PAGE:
It's finally happening. I'm on the very brink of learning to be okay - even happy - by myself. There are still definitely days, hours, and weeks that absolutely suck because I realize just how alone I am now. But they are spaced farther and farther apart, and I'm learning to deal with them instead of completely collapsing under their weight. Do I miss having someone, someone who seems to be closer to me than I myself am? God, yes. Now, though, I've been forced to find out who I am without someone else in the equation, and that's been a pretty good journey so far. I have rediscovered the beauty of best friends, close friends, acquaintances, and everything in between. I have restored my bonds with many of those friends. I have spent hours talking about everything under the sun, countless study halls crammed into practice rooms with ugly (but beloved) couches, and too many AP English "work" periods laughing at stupid things. It's been awesome, it's been interesting, and it has proven to be pretty damn valuable. I'm on my way.



You only fall for what you desire or what you fear. - Win Butler

I've definitely found this to be true, at least in the desire department. When you want something so much it's unbearable, it's much more likely that you'll take a wild, blind leap of faith in a desperate attempt to obtain it. This isn't necessarily a bad thing, but it does have one nasty side effect: risk. You can argue until you're blue about how certain you are of the outcome or the precautions you took, but any way you cut it, your chances of falling skyrocketed when you made that leap. The question here is whether or not it's worth it. Having done it before, I personally think it's a valuable thing, this irrational urge to make a sudden jump to something new because you simply want it. Mind you, my leaps haven't always ended in graceful landings; some of them never made it to the other side, getting lost somewhere in between, and some of them were just plain doomed before they even began. A few have been especially deceptive though, and these are the worst kind known to man, I think: the vertigo ones. These are those leaps that you take a big chance on and you miraculously stick the landing, only to find that your balance is way off, leaving you to wobble around for awhile before falling flat on your ass. But even these instances are worth taking that initial jump.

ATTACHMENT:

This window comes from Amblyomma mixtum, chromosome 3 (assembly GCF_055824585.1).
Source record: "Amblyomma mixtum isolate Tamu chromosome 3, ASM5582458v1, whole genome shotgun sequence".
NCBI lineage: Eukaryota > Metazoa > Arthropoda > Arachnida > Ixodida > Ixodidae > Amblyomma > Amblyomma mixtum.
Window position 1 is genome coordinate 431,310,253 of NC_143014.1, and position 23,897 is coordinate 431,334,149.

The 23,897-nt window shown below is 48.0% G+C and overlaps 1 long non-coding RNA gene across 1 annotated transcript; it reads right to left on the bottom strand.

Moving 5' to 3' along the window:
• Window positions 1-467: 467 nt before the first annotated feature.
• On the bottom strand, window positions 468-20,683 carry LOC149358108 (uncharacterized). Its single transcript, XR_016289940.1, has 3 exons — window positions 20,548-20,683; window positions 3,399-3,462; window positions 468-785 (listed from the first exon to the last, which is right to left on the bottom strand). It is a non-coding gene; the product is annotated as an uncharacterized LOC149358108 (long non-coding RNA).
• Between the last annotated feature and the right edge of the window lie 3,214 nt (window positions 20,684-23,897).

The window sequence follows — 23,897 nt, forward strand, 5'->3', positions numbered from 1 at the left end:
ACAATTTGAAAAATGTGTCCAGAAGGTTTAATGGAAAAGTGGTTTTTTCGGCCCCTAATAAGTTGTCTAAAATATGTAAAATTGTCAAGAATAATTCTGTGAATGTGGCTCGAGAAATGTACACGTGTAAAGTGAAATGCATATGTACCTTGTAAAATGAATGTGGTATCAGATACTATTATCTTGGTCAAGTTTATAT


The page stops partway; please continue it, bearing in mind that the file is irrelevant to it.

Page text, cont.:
sunday morning

Two hours of sitting with your best friend in a strangely-crowded coffee shop on a Sunday morning can do wonders. It's this kind of laid-back, low-key bonding that has forced me to drag my sorry butt through the absolute toughest of times, the worst of days, the darkest of hours...you get the idea. Time spent like this is my personal ideal version of therapy.

I never gave much thought to my little sentiment until this morning, sitting in said crowded cafe with Ciera. We were solving the problems of the world and of each other when two familiar faces walked in and sat down a few feet from us. (I'm not trying to be annoying by withholding specific names; it doesn't add any significance, I promise.) For some reason, I felt absolutely floored by this, by the fact that other people indulge in these speed therapy sessions. It makes me extremely happy to know that, in our gigantic world, at least one other pair of friends can find comfort and encouragement in a few hours spent hunched over plastic tables clutching mugs of trendy coffee.

Don't even get me started on the benefits of car therapy...or running therapy.